1. RS 2477 is a simple and straightforward law.
This is the entire text of RS 2477: “The right-of-way for the construction of highways across public lands not reserved for public purposes is hereby granted.”
2. Congress specifically and clearly reaffirmed the validity and intent of RS 2477 in 1976.
Because RS 2477 became law in 1866, anti-access extremists argue that it is now somehow inconsistent with modern public land management policy. But just 22 years ago, when Congress repealed RS 2477 and replaced it and many other laws with the Federal Land Policy and Management Act, it specifically and explicitly reaffirmed all RS 2477 grants previously made.
3. RS 2477 was a self-executing law.
When the conditions were met, the right-of-way grant was made. No further action by the grantee or by Congress was necessary to validate it.
4. Congress specifically bypassed the Executive Branch of the Federal Government in making RS 2477 grants.
Under our Constitution, Congress has the exclusive power to manage and dispose of public lands and property (Article IV, Section 3: “The Congress shall have Power to dispose of and make all needful Rules and Regulations respecting the Territory or other Property belonging to the United States;”). In 1976 when Congress reaffirmed the RS 2477 right-of-way granting process established 110 ten years earlier, it had the total power to do so. The federal land management agencies have no independent power or authority over RS 2477 roads (or anything else to do with public lands). Their only authority over public lands is what Congress delegates to them.
4. The RS 2477 right-of-way grant is a property right.
Therefore, it enjoys the same constitutional and legal protections as any other property. Legally, when the grant was made, the federal government’s interest in the land underlying the right-of-way became the “servient estate” and the interest of the right-of-way grantee became the “dominant estate.” That means that while the federal government is protected against unnecessary or undue damage to the land underlying the right-of-way, it cannot interfere with the grantee’s exercise of its rights.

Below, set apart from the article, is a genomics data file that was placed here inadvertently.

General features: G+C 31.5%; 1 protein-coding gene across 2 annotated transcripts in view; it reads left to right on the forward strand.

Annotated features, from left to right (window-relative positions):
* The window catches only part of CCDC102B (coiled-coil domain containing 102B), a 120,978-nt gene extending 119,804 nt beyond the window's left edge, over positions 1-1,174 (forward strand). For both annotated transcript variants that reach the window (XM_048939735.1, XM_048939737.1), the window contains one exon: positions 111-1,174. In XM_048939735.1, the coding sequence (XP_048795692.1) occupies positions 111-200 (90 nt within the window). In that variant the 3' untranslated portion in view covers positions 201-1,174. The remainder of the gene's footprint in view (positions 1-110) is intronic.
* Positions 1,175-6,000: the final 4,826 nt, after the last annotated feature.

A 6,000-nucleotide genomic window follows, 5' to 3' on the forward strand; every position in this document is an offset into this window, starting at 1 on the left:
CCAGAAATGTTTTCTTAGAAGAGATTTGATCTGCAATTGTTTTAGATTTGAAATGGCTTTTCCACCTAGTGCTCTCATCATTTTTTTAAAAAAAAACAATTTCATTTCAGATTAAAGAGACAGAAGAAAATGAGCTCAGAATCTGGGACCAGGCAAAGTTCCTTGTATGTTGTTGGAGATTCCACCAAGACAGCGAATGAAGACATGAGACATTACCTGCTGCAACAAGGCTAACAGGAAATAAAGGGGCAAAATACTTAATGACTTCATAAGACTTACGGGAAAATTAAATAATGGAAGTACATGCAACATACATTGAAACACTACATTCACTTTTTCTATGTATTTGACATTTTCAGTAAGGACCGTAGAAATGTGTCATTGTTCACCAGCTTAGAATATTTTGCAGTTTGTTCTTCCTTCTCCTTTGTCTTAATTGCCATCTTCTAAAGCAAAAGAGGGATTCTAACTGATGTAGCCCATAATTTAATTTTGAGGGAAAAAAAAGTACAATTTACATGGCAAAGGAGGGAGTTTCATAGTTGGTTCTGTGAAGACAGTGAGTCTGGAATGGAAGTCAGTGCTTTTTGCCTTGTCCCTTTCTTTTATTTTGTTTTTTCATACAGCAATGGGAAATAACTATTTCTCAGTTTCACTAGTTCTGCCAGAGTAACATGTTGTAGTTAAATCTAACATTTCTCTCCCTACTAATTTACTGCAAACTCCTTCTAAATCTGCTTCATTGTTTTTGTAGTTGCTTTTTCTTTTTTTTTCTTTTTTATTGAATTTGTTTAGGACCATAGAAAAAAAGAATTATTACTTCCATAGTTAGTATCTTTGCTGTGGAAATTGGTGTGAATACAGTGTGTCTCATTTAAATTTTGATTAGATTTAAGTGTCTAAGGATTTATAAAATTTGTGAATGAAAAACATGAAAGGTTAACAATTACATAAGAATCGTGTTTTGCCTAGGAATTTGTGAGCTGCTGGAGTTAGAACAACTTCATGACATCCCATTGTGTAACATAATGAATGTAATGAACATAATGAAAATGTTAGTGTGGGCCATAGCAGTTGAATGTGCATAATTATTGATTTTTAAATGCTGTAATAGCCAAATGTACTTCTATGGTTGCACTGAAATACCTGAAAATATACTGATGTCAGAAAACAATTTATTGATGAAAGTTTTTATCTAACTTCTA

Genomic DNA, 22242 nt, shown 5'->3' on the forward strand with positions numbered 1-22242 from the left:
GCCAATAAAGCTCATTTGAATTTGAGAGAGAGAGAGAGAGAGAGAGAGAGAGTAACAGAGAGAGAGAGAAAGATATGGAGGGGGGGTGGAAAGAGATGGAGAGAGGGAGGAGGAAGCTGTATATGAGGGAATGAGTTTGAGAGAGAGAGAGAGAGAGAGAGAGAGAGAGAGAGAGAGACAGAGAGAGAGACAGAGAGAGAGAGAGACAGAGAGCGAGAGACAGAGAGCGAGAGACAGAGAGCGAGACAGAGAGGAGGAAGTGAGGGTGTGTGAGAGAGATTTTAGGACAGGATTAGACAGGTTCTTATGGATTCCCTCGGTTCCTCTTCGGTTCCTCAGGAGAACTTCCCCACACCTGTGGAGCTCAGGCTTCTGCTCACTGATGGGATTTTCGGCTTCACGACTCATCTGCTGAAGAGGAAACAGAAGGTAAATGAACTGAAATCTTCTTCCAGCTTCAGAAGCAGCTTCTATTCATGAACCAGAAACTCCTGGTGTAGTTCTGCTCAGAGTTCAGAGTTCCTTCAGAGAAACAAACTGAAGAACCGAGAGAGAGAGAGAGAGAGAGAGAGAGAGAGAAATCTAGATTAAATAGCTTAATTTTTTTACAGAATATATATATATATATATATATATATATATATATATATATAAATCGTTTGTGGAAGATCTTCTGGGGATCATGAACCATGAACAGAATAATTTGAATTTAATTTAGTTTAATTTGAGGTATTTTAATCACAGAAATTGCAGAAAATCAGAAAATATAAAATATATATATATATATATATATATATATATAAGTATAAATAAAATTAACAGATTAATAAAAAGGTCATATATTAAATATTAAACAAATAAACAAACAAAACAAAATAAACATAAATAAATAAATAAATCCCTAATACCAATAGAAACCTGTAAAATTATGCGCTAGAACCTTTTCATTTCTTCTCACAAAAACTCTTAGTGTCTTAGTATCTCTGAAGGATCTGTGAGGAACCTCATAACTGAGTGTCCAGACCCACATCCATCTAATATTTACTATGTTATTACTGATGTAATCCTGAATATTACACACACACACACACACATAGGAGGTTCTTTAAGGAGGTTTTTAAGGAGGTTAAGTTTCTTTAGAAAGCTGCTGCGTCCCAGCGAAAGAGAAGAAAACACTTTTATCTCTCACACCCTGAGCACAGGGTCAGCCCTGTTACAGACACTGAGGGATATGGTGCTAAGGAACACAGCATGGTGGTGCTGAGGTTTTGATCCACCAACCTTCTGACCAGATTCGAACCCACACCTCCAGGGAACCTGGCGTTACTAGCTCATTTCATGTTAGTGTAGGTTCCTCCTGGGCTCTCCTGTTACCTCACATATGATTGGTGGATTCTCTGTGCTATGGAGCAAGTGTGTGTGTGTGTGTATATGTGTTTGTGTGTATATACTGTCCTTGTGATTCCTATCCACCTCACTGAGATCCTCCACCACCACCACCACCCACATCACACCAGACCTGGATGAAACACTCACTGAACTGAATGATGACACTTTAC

5. The RS 2477 grant also conveyed a bundle of associated rights.
These include the right to maintain the road and even upgrade the road. This federal law also is unusual because state law plays a major role. It can partially determine the scope of these associated rights, how the requirements of the grant offer were met, and the width of the right-of-way granted.
6. It is legally incorrect to call RS 2477 assertions “claims.”
The term “claim” suggests that there is some process that must still be followed before the RS 2477 right-of-way is fully granted and valid. In reality, the grant was either validly made before RS 2477 was repealed in 1976 or it was not. If it was, then it is not a claim but a valid grant, and the grantee asserts its validity. If it was not, then it cannot be asserted under a repealed law. The anti-access activists and some federal bureaucrats like to talk about “claims” to confuse the issue. When someone talks about RS 2477 “claims,” they are either confused or deceptive.
7. Congress granted a right-of-way, not a road.
In fact, RS 2477 rights-of-way can host a number of things besides roads. The legal definition of “highway” in the law means not only the frequently-traveled, periodically-maintained roads commonly associated with it, but also other kinds of public ways, including carriage-ways, bridle-ways, footways, trails, bridges, and even railroads, canals, ferries, and navigable rivers. The essential element in defining “highway” is that whatever the means of transport, the public has the right to come and go at will.
8. The present physical condition of a road is totally irrelevant to whether a valid RS 2477 right-of-way exists.
This should be obvious, but this is the point on which the anti-access folks are spreading the most misinformation. Whether a road is barely visible on the ground or even has been obliterated for any other reason, the legal status of the right-of-way is not affected. The grantee can legally re-establish the road even if it has totally disappeared. It follows, then, that it also is impossible to determine whether a valid right-of-way exists simply by looking at it. A right-of-way can only be relinquished or abandoned in accordance with state law.
9. A valid RS 2477 road can be established merely by the passage of vehicles.
The case law and federal policy for over a century are clear: construction by machinery is not required to do so. Anti-access forces are frantically trying to convince the public otherwise. Don’t be misled.
10. No federal land management agency can determine the validity of a RS 2477 assertion.
The agency can only determine for its own administrative purposes whether or not it will recognize the assertion as valid. Constitutionally, only a court can determine the validity.
11. No federal agency has the authority to close a RS 2477 road for any reason, period.
This follows logically, but many federal bureaucrats think they have this authority and try to act accordingly. When next you run into one, outline the points listed here and ask them to cite the legal authority by which they claim they can close a RS 2477 road. Ties them in knots.